Hunting with eagles is a traditional form of falconry found throughout the Eurasian Steppe, practiced by the Kazakhs and the Kyrgyz in contemporary Kazakhstan and Kyrgyzstan, as well as diasporas in Bayan-Ulgii Provinces Bayan-Ulgii, Mongolia, and Xinjiang, China. Though these people are most famous for hunting with golden eagles, they have been known to train northern goshawks, peregrine falcons, saker falcons, and more.
In both Kazakh and Kyrgyz, there are separate terms for those who hunt with birds of prey in general, and those who hunt with eagles.
In Kazakh, both qusbegi and sayatshy refer to falconers in general. Qusbegi comes from the words qus bird and bek lord, thus literally translating as lord of birds. In Old Turkic, kush begiwas a title used for the khan’s most respected advisors, reflecting the valued role of the court falconer. Sayatshy comes from the word sayat falconry and the suffix -shy, used for professional titles in Turkic languages. The Kazakh word for falconers that hunt with eagles is búrkitshy, from búrkit golden eagle, while the word for those that use goshawks is qarshyghashy, from qarshygha goshawk.
In Kyrgyz, the general word for falconers is münüshkör. A falconer who specifically hunts with eagles is a bürkütchü, from bürküt golden eagle.
In 936-45 AD the Khitans, a nomadic people from Manchuria, conquered part of north China. In 960 AD China was conquered by the Song dynasty. From its beginnings, the Song dynasty was unable to completely control the Khitan who had already assimilated much of Chinese culture. Throughout its 300-year rule of China, the Song had to pay tribute to the Khitan to keep them from conquering additional Song territory. Despite the fact that the Khitans assimilated Chinese culture, they retained many nomadic traditions, including eagle hunting (see the unknown Chinese painting from Song dynasty).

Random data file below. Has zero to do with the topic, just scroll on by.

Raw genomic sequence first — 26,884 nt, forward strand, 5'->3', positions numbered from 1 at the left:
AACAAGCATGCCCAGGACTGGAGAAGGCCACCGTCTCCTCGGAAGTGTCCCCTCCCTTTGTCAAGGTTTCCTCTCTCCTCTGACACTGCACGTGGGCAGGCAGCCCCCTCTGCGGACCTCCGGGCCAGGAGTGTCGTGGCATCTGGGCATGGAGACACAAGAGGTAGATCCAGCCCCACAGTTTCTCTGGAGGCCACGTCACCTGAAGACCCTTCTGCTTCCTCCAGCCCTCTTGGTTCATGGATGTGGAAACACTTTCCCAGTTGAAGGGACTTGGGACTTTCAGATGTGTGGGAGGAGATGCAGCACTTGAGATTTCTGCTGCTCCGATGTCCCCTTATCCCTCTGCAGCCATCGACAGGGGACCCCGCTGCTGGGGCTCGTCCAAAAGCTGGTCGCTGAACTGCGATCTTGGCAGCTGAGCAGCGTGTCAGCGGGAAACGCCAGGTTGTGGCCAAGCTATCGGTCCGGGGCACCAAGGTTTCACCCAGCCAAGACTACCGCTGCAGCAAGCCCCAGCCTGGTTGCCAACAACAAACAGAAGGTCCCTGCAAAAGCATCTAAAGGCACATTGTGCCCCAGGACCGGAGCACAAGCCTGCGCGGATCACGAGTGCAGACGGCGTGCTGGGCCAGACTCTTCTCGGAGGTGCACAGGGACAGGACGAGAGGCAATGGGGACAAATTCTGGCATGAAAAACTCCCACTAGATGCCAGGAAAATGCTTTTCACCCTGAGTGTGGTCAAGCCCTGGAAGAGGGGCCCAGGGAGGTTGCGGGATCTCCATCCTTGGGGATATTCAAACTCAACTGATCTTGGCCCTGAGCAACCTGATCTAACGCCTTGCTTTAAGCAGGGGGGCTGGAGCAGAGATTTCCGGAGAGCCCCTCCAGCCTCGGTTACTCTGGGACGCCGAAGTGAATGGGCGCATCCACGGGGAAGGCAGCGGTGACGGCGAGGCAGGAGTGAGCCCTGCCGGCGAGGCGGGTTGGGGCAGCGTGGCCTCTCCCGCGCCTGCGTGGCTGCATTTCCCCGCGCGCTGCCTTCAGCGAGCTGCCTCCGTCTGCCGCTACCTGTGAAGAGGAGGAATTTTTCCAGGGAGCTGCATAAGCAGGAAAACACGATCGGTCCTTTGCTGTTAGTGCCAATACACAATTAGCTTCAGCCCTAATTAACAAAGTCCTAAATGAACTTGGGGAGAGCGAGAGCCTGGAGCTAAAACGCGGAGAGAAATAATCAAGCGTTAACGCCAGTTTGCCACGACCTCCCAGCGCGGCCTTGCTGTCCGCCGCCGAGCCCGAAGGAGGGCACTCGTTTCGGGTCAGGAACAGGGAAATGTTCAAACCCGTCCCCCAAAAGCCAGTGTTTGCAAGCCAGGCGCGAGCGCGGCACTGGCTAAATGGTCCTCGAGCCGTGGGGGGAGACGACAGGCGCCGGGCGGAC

Many Jurchen tribes hunted the hai dong qing, the Khitan tried to take the eagle hunting for themselves by force, but it did not end in the Khitan’s favour. The Jurchen started a revolt against them, which let them regain access to the hai dong qing that they hunted previously.
In 1207, the Kyrgyz nomads surrendered to Genghis Khan’s son Jochi. Under Mongol rule, the Kyrgyz preserved their nomadic culture as well as eagle falconry tradition until the 79. Archaeologists trace back falconry in Central Asia to the first or second millennium BC.
During the communist period in Kazakhstan, many Kazakhs fled for Mongolia, settling in Bayan-Ulgii Province and bringing with them their tradition of hunting with eagles. There are an estimated 250 eagle hunters in Bayan-Ulgii, which is located in the Altai Mountains of western Mongolia.
Their falconry custom involves hunting with golden eagles on horseback, and they primarily hunt red foxes and corsac foxes. They use eagles to hunt foxes and hares during the cold winter months when it is easier to see the gold colored foxes against the snow. Each October, Kazakh eagle hunting customs are displayed at the annual Golden Eagle Festival. Although the Kazakh government has made efforts to lure the practitioners of these Kazakh traditions back to Kazakhstan, most Kazakhs have remained in Mongolia.